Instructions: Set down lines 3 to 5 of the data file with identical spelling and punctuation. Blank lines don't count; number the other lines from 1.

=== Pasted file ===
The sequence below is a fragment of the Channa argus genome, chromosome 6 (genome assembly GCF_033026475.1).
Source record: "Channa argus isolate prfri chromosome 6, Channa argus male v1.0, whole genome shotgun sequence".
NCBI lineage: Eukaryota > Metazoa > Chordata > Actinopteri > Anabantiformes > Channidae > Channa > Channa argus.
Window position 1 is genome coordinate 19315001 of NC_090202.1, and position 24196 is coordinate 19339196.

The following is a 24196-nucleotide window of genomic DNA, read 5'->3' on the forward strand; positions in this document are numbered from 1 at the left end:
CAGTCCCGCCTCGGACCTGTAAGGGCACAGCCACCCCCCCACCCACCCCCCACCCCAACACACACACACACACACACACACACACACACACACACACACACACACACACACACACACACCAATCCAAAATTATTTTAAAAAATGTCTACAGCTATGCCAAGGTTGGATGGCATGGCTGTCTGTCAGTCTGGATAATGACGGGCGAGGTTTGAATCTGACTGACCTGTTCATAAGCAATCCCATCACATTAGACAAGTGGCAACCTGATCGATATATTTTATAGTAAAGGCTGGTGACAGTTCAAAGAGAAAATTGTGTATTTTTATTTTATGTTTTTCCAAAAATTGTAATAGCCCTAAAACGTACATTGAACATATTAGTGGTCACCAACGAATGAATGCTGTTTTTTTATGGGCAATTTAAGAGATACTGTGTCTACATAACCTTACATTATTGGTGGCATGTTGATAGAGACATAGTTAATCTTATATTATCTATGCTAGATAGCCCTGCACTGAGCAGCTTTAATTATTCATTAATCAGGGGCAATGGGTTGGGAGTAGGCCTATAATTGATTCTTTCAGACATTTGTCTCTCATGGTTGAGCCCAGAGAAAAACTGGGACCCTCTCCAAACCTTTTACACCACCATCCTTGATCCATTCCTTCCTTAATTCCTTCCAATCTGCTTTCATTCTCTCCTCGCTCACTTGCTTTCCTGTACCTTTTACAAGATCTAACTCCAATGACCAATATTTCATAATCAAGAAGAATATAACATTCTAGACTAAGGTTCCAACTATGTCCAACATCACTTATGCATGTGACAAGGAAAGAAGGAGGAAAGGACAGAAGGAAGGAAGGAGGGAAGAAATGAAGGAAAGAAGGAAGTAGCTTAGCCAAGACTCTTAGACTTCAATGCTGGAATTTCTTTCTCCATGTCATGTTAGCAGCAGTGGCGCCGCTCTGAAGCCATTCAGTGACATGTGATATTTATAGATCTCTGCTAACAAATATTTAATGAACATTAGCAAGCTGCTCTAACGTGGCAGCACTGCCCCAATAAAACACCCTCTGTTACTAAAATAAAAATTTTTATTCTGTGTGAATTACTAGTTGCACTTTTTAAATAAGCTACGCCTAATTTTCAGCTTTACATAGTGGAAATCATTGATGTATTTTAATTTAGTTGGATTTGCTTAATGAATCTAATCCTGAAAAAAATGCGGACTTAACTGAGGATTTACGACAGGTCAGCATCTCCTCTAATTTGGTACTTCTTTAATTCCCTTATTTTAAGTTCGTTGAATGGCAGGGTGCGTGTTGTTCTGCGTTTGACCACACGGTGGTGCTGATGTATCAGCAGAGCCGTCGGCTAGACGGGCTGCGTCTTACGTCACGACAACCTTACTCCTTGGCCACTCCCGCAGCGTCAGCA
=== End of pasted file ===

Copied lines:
NCBI lineage: Eukaryota > Metazoa > Chordata > Actinopteri > Anabantiformes > Channidae > Channa > Channa argus.
Window position 1 is genome coordinate 19315001 of NC_090202.1, and position 24196 is coordinate 19339196.

The following is a 24196-nucleotide window of genomic DNA, read 5'->3' on the forward strand; positions in this document are numbered from 1 at the left end: